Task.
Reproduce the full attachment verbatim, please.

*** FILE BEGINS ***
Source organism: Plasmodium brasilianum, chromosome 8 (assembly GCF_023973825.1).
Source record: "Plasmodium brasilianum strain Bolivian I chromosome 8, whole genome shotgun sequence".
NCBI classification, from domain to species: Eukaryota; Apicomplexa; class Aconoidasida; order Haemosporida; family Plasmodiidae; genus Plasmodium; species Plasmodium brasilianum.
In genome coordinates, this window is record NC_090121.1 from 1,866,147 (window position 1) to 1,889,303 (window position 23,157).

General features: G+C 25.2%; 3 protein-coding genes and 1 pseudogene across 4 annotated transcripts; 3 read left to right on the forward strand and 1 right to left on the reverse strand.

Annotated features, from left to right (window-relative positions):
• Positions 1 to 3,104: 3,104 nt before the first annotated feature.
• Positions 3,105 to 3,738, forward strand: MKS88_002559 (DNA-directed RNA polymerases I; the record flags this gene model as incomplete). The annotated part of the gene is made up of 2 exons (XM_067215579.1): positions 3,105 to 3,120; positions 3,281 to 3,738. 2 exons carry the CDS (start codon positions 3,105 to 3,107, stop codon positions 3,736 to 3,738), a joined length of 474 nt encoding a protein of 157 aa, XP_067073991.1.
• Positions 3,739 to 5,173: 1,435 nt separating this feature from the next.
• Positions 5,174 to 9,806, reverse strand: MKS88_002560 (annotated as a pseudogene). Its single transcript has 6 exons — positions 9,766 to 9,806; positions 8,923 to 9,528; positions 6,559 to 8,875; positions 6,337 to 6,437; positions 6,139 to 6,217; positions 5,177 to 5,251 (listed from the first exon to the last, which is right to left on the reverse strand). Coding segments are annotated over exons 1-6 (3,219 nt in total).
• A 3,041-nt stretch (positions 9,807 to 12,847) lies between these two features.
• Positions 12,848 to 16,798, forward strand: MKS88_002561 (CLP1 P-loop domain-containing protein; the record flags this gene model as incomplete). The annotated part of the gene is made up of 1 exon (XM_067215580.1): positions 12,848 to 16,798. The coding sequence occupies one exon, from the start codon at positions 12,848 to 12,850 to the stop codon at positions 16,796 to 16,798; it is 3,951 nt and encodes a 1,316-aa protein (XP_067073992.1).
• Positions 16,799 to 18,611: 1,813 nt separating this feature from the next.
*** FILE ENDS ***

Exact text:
Source organism: Plasmodium brasilianum, chromosome 8 (assembly GCF_023973825.1).
Source record: "Plasmodium brasilianum strain Bolivian I chromosome 8, whole genome shotgun sequence".
NCBI classification, from domain to species: Eukaryota; Apicomplexa; class Aconoidasida; order Haemosporida; family Plasmodiidae; genus Plasmodium; species Plasmodium brasilianum.
In genome coordinates, this window is record NC_090121.1 from 1,866,147 (window position 1) to 1,889,303 (window position 23,157).

General features: G+C 25.2%; 3 protein-coding genes and 1 pseudogene across 4 annotated transcripts; 3 read left to right on the forward strand and 1 right to left on the reverse strand.

Annotated features, from left to right (window-relative positions):
• Positions 1 to 3,104: 3,104 nt before the first annotated feature.
• Positions 3,105 to 3,738, forward strand: MKS88_002559 (DNA-directed RNA polymerases I; the record flags this gene model as incomplete). The annotated part of the gene is made up of 2 exons (XM_067215579.1): positions 3,105 to 3,120; positions 3,281 to 3,738. 2 exons carry the CDS (start codon positions 3,105 to 3,107, stop codon positions 3,736 to 3,738), a joined length of 474 nt encoding a protein of 157 aa, XP_067073991.1.
• Positions 3,739 to 5,173: 1,435 nt separating this feature from the next.
• Positions 5,174 to 9,806, reverse strand: MKS88_002560 (annotated as a pseudogene). Its single transcript has 6 exons — positions 9,766 to 9,806; positions 8,923 to 9,528; positions 6,559 to 8,875; positions 6,337 to 6,437; positions 6,139 to 6,217; positions 5,177 to 5,251 (listed from the first exon to the last, which is right to left on the reverse strand). Coding segments are annotated over exons 1-6 (3,219 nt in total).
• A 3,041-nt stretch (positions 9,807 to 12,847) lies between these two features.
• Positions 12,848 to 16,798, forward strand: MKS88_002561 (CLP1 P-loop domain-containing protein; the record flags this gene model as incomplete). The annotated part of the gene is made up of 1 exon (XM_067215580.1): positions 12,848 to 16,798. The coding sequence occupies one exon, from the start codon at positions 12,848 to 12,850 to the stop codon at positions 16,796 to 16,798; it is 3,951 nt and encodes a 1,316-aa protein (XP_067073992.1).
• Positions 16,799 to 18,611: 1,813 nt separating this feature from the next.